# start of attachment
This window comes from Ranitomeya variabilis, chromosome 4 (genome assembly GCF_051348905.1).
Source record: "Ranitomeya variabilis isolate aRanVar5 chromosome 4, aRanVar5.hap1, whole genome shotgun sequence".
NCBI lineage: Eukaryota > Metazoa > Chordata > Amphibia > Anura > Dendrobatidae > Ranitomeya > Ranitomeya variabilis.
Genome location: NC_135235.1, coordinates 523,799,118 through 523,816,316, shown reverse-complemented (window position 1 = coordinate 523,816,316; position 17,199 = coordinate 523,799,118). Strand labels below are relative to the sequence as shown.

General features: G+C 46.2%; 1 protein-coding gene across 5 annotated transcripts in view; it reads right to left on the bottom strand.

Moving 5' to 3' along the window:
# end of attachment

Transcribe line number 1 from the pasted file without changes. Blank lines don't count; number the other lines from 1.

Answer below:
This window comes from Ranitomeya variabilis, chromosome 4 (genome assembly GCF_051348905.1).